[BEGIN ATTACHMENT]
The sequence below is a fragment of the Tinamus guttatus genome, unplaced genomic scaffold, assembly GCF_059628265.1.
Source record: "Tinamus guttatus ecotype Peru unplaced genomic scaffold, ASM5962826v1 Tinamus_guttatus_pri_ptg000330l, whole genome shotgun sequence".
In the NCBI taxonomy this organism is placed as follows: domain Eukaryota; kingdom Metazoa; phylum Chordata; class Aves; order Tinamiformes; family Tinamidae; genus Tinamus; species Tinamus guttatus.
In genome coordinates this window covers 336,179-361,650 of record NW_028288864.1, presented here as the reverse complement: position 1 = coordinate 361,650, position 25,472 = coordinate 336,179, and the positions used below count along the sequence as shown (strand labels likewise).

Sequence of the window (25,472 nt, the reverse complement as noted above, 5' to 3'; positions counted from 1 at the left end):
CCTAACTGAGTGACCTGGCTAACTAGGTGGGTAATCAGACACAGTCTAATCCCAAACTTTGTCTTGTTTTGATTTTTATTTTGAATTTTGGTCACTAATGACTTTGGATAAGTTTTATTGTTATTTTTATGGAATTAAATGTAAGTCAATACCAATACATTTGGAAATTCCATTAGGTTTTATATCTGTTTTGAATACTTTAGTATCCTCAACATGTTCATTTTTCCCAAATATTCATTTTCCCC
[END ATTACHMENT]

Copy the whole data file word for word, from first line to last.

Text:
The sequence below is a fragment of the Tinamus guttatus genome, unplaced genomic scaffold, assembly GCF_059628265.1.
Source record: "Tinamus guttatus ecotype Peru unplaced genomic scaffold, ASM5962826v1 Tinamus_guttatus_pri_ptg000330l, whole genome shotgun sequence".
In the NCBI taxonomy this organism is placed as follows: domain Eukaryota; kingdom Metazoa; phylum Chordata; class Aves; order Tinamiformes; family Tinamidae; genus Tinamus; species Tinamus guttatus.
In genome coordinates this window covers 336,179-361,650 of record NW_028288864.1, presented here as the reverse complement: position 1 = coordinate 361,650, position 25,472 = coordinate 336,179, and the positions used below count along the sequence as shown (strand labels likewise).

Sequence of the window (25,472 nt, the reverse complement as noted above, 5' to 3'; positions counted from 1 at the left end):
CCTAACTGAGTGACCTGGCTAACTAGGTGGGTAATCAGACACAGTCTAATCCCAAACTTTGTCTTGTTTTGATTTTTATTTTGAATTTTGGTCACTAATGACTTTGGATAAGTTTTATTGTTATTTTTATGGAATTAAATGTAAGTCAATACCAATACATTTGGAAATTCCATTAGGTTTTATATCTGTTTTGAATACTTTAGTATCCTCAACATGTTCATTTTTCCCAAATATTCATTTTCCCC